Goblin toppler cites "debilitating" injuries prior to viral video

ALPINE, Utah (ABC 4 Utah) – The man who is seen toppling over a goblin in Central Utah in a viral video online is found to have filed a personal injury lawsuit a month before the incident in which he said he has permanent and debilitating injuries.
ALPINE, Utah (ABC 4 Utah) – The man who is seen toppling over a goblin in Central Utah in a viral video online is found to have filed a personal injury lawsuit a month before the incident in which he said he has permanent and debilitating injuries.

Glenn Taylor, a Boy Scout troop leader, pushed over the massive rock at Goblin Valley State Park a week ago. Taylor filed the personal injury lawsuit last month.

The video posted on Facebook went viral and created uproar from the public. The formations are tens of millions of years old.

The men claimed they were protecting people from the fragile rock. In an interview with ABC News, Taylor said he toppled the goblin for safety reasons.

But Alan Macdonald isn’t buying it.

“I was just highly offended to see somebody act that way,” Macdonald said.

Macdonald doesn’t know Taylor, but he is being sued by him. Macdonald’s daughter was in a car accident and hit Taylor in 2009. Roughly four years later, Taylor is suing Macdonald and his daughter for personal injuries.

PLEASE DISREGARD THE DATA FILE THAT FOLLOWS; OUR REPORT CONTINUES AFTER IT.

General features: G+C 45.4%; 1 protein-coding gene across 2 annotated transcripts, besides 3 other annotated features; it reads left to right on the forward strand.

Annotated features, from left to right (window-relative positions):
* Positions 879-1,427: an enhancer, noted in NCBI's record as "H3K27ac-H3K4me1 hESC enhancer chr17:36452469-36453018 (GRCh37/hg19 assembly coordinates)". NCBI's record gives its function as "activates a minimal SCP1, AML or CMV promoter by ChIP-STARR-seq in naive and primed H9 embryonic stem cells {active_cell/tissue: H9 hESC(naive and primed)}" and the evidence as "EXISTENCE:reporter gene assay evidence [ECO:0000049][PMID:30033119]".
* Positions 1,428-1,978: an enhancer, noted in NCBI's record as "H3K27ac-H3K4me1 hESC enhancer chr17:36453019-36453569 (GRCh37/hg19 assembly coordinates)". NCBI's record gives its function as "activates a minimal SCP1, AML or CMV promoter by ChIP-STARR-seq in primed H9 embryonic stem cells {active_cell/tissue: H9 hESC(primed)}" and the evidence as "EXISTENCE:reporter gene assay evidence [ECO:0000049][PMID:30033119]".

“In the video I see a big strong guy who steps up to a 2,000 pound rock and dislodges it and I just think to myself, that guy doesn’t have a bad back,” Macdonald said.

In the lawsuit, Taylor said he endured “great pain and suffering, disability, impairment, loss of life" from the car accident has incurred an estimated $5,000 in medical related expenses.

“Somebody with a bad back who is disabled who can’t enjoy life to me doesn’t step up and push a rock right off it’s base,” Macdonald said.

Macdonald said so many people have seen the now infamous video he wonders if Taylor will have second thoughts about suing his family.

Utah State Park officials said the men in the video could face federal charges for their actions.

Taylor also told ABC News he has some regrets.

“The Boy Scouts didn’t teach me to do this,” Taylor said. “Would I do it again? Yes, with a ranger standing there. That’s what we should have done.”

Several attempts to reach Taylor and his attorney for comment on the personal injury lawsuit were not immediately returned.

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